Hippo signaling is an evolutionarily conserved network that has a central role in regulating cell proliferation and cell fate to control organ growth and regeneration. It promotes activation of the LATS kinases, which control gene expression by inhibiting the activity of the transcriptional coactivator proteins YAP and TAZ in mammals and Yorkie in Drosophila. Diverse upstream inputs, including both biochemical cues and biomechanical cues, regulate Hippo signaling and enable it to have a key role as a sensor of cells' physical environment and an integrator of growth control signals. Several components of this pathway localize to cell-cell junctions and contribute to regulation of Hippo signaling by cell polarity, cell contacts, and the cytoskeleton. Downregulation of Hippo signaling promotes uncontrolled cell proliferation, impairs differentiation, and is associated with cancer. We review the current understanding of Hippo signaling and highlight progress in the elucidation of its regulatory mechanisms and biological functions.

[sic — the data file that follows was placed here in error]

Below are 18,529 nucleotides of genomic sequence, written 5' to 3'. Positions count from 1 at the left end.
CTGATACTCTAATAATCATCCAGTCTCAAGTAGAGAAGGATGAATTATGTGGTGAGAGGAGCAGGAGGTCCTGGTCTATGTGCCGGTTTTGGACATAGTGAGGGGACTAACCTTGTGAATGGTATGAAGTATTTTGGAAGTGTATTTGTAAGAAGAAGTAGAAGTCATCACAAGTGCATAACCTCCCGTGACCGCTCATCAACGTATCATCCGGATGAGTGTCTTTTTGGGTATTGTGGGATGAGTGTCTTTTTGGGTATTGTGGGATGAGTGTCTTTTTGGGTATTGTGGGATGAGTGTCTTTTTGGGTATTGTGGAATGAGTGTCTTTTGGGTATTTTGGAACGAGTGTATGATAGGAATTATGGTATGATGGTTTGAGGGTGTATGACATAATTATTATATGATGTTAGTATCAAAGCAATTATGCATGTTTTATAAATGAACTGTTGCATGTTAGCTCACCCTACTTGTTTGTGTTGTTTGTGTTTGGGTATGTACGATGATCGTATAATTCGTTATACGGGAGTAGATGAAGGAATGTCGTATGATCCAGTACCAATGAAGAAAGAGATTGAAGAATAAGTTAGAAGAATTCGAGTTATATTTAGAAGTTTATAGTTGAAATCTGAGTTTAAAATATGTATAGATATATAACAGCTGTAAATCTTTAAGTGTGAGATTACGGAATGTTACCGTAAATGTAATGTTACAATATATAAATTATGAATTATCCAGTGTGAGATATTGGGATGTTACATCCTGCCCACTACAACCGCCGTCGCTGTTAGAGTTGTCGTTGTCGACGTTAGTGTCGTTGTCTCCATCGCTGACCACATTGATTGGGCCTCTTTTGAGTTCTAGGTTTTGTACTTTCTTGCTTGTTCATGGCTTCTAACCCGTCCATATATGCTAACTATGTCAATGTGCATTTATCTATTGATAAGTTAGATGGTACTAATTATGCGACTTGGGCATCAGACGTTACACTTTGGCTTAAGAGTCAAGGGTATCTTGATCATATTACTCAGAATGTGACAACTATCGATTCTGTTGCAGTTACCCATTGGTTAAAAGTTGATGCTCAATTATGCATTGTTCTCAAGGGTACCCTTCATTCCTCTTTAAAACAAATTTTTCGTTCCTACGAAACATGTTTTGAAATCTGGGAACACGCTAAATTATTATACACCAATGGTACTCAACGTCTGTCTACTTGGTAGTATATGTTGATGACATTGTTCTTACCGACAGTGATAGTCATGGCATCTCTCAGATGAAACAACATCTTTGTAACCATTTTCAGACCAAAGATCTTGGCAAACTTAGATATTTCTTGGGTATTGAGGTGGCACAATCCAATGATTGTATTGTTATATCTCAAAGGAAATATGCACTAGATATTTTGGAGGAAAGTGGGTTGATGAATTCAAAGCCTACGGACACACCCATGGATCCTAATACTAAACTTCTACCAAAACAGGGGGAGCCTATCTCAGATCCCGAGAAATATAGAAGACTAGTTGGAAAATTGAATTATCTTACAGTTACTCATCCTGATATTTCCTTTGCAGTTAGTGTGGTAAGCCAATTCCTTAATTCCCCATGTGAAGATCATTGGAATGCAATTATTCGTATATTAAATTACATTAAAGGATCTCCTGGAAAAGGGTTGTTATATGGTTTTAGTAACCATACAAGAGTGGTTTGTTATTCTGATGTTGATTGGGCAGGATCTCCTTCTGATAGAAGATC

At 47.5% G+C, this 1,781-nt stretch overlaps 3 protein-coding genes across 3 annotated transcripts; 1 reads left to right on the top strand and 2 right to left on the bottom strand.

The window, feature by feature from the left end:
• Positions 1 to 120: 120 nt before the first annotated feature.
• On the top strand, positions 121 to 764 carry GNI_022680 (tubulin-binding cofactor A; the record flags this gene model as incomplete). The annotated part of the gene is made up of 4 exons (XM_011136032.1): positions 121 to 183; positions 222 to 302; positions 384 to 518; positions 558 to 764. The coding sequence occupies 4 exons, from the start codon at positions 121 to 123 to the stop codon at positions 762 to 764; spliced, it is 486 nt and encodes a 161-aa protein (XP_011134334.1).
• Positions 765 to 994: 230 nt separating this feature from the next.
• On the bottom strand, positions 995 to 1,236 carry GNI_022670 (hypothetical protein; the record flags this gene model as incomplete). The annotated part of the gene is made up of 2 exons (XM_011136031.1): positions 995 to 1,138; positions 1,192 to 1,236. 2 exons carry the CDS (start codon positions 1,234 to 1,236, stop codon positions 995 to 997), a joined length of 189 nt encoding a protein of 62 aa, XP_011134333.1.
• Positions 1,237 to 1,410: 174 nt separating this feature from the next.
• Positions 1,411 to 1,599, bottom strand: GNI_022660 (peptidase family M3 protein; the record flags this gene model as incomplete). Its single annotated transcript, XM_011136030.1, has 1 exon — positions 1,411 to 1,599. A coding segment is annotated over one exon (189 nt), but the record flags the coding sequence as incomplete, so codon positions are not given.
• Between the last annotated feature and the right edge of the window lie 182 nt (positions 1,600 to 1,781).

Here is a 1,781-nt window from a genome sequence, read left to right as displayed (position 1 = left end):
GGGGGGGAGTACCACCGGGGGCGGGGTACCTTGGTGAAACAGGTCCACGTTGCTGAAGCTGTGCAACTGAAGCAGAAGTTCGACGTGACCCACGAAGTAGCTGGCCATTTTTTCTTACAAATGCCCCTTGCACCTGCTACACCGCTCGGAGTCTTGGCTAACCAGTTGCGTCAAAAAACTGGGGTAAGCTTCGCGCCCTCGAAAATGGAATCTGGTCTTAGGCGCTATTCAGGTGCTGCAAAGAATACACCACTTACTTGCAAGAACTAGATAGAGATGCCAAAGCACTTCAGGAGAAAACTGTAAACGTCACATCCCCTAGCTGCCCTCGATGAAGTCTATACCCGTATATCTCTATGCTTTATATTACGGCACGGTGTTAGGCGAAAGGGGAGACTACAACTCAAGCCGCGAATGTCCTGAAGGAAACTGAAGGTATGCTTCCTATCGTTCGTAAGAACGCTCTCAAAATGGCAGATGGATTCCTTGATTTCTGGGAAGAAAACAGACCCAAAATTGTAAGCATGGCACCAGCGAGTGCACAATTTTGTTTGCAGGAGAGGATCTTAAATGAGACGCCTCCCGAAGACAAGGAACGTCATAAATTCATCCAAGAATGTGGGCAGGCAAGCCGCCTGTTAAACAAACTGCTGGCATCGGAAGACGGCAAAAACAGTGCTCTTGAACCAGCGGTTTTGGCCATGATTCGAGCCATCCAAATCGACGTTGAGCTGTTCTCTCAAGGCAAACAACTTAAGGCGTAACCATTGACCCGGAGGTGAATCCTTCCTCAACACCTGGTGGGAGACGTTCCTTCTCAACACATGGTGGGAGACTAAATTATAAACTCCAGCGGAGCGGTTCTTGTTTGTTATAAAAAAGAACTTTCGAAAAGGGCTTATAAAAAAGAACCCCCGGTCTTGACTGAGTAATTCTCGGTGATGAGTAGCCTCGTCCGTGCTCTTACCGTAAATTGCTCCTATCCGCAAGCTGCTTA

|Original language||English (US)|
|Number of pages||23|
|Journal||Annual Review of Genetics|
|State||Published - Nov 23 2018|
All Science Journal Classification (ASJC) codes